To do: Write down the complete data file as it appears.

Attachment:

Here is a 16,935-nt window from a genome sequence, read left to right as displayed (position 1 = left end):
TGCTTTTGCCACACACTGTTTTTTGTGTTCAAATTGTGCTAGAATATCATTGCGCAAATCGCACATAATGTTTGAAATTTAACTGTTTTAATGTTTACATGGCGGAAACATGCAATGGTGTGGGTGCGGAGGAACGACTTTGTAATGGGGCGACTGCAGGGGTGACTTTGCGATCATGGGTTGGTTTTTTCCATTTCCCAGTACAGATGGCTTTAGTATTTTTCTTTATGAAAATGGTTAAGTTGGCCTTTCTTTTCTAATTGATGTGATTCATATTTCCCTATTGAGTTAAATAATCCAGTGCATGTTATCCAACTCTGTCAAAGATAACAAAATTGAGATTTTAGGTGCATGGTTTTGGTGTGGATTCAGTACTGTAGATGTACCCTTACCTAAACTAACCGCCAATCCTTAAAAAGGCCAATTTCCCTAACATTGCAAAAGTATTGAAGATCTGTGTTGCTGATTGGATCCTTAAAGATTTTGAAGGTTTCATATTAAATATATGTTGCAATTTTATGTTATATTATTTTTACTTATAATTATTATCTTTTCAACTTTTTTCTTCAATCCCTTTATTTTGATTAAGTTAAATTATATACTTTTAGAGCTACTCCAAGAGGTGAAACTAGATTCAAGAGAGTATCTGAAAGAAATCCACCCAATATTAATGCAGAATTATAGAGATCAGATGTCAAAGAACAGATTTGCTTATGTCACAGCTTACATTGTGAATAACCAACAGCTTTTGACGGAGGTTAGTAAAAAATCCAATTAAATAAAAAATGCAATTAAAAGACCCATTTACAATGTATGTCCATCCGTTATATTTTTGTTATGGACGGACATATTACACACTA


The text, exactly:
Here is a 16,935-nt window from a genome sequence, read left to right as displayed (position 1 = left end):
TGCTTTTGCCACACACTGTTTTTTGTGTTCAAATTGTGCTAGAATATCATTGCGCAAATCGCACATAATGTTTGAAATTTAACTGTTTTAATGTTTACATGGCGGAAACATGCAATGGTGTGGGTGCGGAGGAACGACTTTGTAATGGGGCGACTGCAGGGGTGACTTTGCGATCATGGGTTGGTTTTTTCCATTTCCCAGTACAGATGGCTTTAGTATTTTTCTTTATGAAAATGGTTAAGTTGGCCTTTCTTTTCTAATTGATGTGATTCATATTTCCCTATTGAGTTAAATAATCCAGTGCATGTTATCCAACTCTGTCAAAGATAACAAAATTGAGATTTTAGGTGCATGGTTTTGGTGTGGATTCAGTACTGTAGATGTACCCTTACCTAAACTAACCGCCAATCCTTAAAAAGGCCAATTTCCCTAACATTGCAAAAGTATTGAAGATCTGTGTTGCTGATTGGATCCTTAAAGATTTTGAAGGTTTCATATTAAATATATGTTGCAATTTTATGTTATATTATTTTTACTTATAATTATTATCTTTTCAACTTTTTTCTTCAATCCCTTTATTTTGATTAAGTTAAATTATATACTTTTAGAGCTACTCCAAGAGGTGAAACTAGATTCAAGAGAGTATCTGAAAGAAATCCACCCAATATTAATGCAGAATTATAGAGATCAGATGTCAAAGAACAGATTTGCTTATGTCACAGCTTACATTGTGAATAACCAACAGCTTTTGACGGAGGTTAGTAAAAAATCCAATTAAATAAAAAATGCAATTAAAAGACCCATTTACAATGTATGTCCATCCGTTATATTTTTGTTATGGACGGACATATTACACACTA